Breathe a sigh of relief, Canadian Super Bowl fans.
Or, more accurately, don’t get your feathers ruffled.
It appears that fears of a chicken-wing shortage in the U.S. – raised due to loss of production caused by high corn and feed prices south of the border – will not affect Canadians hunkering down to watch the Baltimore Ravens battle the San Francisco 49ers on Feb. 3.
"Are you calling about chicken wings? We’re fine," said Lisa Bishop-Spencer, a manager of communications for the Chicken Farmers of Canada.
Clearly, the Canadians had been keeping abreast of their chicken producing counterparts south of the border, where the National Chicken Council released a report this week saying the demand for wings will be "at an all-time high" this year, and the wholesale price of wings "will be the most expensive ever during Super Bowl XLVII".
"With the rising number of restaurants with menus dedicated to wings, the return of the NHL hockey season, the NCAA March Madness basketball tournament and then the start of grilling season, wing demand should remain hot," said Bill Roenigk, chief economist and market analyst at the Washington, D.C.-based National Chicken Council.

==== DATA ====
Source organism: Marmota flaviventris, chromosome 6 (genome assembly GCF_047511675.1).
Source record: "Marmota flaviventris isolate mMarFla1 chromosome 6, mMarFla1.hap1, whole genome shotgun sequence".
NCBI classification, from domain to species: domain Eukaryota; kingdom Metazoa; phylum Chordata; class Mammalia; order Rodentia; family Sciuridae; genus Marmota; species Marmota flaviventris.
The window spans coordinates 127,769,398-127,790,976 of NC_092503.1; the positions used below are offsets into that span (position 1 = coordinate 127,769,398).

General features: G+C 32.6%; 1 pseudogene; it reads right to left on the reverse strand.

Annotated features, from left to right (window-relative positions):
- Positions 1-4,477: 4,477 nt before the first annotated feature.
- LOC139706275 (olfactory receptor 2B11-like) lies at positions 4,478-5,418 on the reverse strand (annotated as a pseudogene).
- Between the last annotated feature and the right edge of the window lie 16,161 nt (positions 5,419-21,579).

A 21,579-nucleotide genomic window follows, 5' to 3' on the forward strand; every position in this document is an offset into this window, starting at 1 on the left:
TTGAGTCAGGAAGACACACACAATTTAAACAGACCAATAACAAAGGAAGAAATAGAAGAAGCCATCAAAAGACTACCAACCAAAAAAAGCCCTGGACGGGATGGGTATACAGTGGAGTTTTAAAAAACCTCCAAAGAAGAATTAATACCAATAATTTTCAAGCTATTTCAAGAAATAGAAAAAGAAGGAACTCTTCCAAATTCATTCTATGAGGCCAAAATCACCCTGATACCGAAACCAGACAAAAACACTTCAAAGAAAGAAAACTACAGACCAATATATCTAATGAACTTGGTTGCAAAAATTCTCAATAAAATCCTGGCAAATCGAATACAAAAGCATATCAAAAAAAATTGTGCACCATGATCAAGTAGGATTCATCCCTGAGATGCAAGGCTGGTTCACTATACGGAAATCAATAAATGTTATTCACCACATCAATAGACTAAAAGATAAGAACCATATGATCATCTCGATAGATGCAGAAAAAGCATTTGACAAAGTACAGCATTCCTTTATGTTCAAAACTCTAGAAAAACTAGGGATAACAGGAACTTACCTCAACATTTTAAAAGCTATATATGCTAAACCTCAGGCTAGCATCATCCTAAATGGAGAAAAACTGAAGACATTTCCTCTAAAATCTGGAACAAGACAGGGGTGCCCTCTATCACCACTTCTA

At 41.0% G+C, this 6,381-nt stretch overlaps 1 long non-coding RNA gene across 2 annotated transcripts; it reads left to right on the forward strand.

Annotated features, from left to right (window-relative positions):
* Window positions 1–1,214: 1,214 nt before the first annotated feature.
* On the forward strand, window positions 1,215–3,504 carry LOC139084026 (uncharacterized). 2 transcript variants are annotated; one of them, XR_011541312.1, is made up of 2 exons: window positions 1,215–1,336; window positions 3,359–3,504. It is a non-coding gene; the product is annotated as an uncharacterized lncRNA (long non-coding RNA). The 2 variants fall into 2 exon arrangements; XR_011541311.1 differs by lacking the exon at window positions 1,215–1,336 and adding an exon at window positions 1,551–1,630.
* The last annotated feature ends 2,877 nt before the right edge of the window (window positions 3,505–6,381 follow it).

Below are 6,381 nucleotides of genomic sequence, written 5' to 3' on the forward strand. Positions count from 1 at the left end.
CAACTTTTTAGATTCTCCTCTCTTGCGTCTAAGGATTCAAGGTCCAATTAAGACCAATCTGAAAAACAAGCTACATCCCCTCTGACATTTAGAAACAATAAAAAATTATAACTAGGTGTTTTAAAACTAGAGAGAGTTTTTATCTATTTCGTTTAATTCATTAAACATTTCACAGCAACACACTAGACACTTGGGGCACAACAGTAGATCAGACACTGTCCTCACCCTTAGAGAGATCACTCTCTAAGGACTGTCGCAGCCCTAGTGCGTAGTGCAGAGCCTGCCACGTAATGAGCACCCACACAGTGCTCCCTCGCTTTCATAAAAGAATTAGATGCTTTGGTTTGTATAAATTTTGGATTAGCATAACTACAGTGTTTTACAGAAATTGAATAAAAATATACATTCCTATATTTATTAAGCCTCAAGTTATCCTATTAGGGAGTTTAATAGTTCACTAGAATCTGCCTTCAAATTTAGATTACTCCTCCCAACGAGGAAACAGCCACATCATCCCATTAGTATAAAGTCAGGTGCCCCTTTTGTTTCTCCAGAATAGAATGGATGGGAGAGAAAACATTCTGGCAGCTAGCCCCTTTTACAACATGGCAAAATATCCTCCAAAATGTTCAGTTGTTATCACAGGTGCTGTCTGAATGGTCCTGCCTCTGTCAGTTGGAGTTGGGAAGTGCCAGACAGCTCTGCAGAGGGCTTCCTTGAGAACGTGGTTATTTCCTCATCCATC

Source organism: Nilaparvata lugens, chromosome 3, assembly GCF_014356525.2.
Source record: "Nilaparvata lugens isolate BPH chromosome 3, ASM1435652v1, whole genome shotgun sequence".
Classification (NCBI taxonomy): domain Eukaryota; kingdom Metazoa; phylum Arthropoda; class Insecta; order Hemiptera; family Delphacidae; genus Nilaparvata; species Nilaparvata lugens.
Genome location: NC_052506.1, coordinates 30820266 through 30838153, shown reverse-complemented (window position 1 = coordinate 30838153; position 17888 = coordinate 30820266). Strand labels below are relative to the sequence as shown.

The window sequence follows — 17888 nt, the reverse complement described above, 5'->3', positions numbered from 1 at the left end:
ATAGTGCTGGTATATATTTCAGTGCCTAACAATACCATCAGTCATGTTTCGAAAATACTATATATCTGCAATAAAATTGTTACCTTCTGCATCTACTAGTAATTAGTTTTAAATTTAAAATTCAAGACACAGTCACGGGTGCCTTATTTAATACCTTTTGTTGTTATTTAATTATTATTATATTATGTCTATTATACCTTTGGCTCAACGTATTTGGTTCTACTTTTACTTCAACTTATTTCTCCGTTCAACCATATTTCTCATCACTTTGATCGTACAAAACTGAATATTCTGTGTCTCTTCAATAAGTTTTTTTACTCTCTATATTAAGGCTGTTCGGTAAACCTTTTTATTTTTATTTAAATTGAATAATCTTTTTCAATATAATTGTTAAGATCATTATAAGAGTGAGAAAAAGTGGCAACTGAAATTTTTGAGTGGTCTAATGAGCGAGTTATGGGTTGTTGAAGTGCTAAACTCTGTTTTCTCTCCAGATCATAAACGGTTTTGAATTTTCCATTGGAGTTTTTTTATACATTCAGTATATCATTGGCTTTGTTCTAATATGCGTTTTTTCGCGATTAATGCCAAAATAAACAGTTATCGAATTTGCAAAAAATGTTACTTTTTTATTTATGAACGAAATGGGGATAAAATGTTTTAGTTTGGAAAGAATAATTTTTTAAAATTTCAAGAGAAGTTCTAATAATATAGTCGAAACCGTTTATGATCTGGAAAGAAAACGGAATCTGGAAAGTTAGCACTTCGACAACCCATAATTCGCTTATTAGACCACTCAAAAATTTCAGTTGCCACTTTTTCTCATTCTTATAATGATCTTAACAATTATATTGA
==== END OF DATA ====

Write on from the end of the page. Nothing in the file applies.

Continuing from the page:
However, Lisa Bishop-Spencer said while Canada does import wings from the states, the supply in Canada, not exposed to the devastating drought conditions that hit the U.S. last summer, is status quo.
"There have been no reports of shortages at all," she said, from her Ottawa office. "You can enjoy your Super Bowl. You can enjoy your NHL."
Bishop-Spence did note that wings are hot this time of year. "We’re past the New Year’s hors d’oeuvre stage and it’s time for beer and wings."
The NCC report estimated that 1.23 billion wings would be consumed during Super Bowl week, 12.3 million fewer than last year. If those chicken wing segments were laid end to end, the report added, they would stretch between the 49ers Candlestick Park to the Ravens M&T Stadium 27 times.